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Roger Mottram, European Vinyls Corporation
"There are no casualties"
 real 28k

The BBC's Rebecca Marston
"Fire crews used water sprays to disperse the gas"
 real 28k

Wednesday, 8 March, 2000, 12:23 GMT
Toxic gas leak sparks alert
factory
A gas scare covered Runcorn for three hours
Families living near a chemical works were told to stay indoors for three hours after a leak of toxic gas.

Emergency services were put on full alert when about 18 tonnes of hydrogen chloride spilled from a storage container at a European Vinyls Corporation (EVC) plant in Runcorn, Cheshire.

Police issued warnings to drivers as traffic in the area became gridlocked.

Runcorn map
Traffic became gridlocked in the area
Firefighters were called to the chemical works at about 0710 GMT after reports of an explosion and a leak.

Five fire pumps, seven more crews and a specialist unit were sent to the scene.

Cheshire Fire Service spokesman John Redmond said hydrogen chloride could be very dangerous and could kill people who received it in very high concentrations.

But he stressed that this leak was not believed to be a danger to the local population.



Nearby residents were also advised to keep doors and windows closed for three hours.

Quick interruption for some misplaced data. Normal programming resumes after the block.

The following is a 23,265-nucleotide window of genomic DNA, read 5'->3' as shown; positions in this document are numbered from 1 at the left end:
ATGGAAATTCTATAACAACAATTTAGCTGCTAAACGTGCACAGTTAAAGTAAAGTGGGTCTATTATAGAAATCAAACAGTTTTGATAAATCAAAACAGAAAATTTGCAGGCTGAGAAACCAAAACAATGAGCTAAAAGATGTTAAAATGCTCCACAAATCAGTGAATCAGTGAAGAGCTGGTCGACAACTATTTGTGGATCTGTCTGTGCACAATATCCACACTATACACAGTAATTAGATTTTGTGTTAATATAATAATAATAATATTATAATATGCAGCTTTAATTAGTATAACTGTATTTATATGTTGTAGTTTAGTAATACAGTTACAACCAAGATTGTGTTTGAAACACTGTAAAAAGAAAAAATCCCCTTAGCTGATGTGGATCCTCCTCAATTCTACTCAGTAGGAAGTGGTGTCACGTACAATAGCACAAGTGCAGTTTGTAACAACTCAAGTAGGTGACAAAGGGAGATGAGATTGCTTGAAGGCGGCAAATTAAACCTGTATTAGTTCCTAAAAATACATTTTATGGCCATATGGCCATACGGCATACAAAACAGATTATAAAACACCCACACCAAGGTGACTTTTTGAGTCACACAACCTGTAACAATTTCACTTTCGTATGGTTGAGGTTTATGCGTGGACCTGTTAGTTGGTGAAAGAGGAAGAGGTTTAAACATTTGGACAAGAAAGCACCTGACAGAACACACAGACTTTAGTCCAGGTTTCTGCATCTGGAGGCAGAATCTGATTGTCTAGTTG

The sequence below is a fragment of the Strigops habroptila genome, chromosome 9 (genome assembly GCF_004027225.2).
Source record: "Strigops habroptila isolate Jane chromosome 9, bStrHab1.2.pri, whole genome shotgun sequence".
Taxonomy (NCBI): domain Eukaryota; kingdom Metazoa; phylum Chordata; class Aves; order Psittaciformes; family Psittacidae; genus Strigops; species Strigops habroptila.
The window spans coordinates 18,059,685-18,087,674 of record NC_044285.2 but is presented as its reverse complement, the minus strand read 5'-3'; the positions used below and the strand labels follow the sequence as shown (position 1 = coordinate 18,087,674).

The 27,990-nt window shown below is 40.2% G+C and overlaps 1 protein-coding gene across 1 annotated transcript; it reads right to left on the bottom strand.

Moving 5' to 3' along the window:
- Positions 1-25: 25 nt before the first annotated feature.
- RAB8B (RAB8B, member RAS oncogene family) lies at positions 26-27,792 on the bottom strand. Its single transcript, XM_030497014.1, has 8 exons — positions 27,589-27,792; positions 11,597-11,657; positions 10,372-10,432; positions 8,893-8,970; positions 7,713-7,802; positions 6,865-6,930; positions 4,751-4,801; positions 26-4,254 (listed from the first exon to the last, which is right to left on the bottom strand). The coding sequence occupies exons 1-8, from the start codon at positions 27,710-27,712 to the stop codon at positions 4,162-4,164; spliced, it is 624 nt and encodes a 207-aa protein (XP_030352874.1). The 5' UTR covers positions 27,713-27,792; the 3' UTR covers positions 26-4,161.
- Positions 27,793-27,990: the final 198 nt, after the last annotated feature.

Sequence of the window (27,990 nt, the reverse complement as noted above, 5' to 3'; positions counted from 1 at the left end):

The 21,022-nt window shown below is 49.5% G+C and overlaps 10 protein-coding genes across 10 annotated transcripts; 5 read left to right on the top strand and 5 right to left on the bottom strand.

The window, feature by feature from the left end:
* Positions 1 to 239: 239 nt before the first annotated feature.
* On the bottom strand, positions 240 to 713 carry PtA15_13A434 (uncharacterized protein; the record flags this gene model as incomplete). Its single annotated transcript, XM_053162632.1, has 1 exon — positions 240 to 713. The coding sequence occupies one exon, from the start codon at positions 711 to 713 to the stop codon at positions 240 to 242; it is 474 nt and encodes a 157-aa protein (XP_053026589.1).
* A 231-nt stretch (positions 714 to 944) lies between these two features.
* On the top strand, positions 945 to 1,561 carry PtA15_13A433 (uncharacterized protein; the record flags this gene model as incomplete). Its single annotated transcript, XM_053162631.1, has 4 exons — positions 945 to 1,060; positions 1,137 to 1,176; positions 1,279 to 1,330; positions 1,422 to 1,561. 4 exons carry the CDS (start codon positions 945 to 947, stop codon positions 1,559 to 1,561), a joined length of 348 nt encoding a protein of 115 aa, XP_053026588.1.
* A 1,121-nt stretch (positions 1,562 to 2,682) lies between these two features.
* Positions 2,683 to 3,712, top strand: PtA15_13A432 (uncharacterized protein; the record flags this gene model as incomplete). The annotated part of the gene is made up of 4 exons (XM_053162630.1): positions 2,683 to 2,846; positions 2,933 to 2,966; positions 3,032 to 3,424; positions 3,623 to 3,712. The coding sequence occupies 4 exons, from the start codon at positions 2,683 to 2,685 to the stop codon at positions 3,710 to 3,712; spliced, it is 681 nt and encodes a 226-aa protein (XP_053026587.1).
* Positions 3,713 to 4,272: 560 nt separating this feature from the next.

Staff return

Mr Redmond said the leak had come from an 18-tonne vessel and crews used a curtain of water jets to minimise the amount of gas spreading.

They also worked to neutralise the effects of the escaped gas.

Staff at the plant were allowed to return to the site after police declared the area safe.

Police later said the chemicals that had been released would dissipate naturally and posed no threat to residents. After three hours, neighbours were allowed to open their windows again.

There were no reports of casualties but ambulance crews were called to the works and a number of local people contacted the local hospital looking for advice.

Roads chaos

Meanwhile, Cheshire Police advised motorists to avoid the Runcorn area unless absolutely necessary.

Traffic on the M56 was almost completely gridlocked and the main Runcorn Expressway was closed from the motorway slip road at junction 12.

Cheshire Police spokesman Ivor Lewis said the leak had been temporarily sealed, about an hour after the leak, to prevent further gas escapes.

Mr Lewis could not confirm whether the leak had been caused by an explosion but said that some residents living nearby had reported a "whooshing or popping noise".

EVC, which is listed in Amsterdam as Europe's biggest product of PVC, apologised for any inconvience caused.

A police spokesman said earlier the alarm had been raised by ICI, which owns a neighbouring plant.

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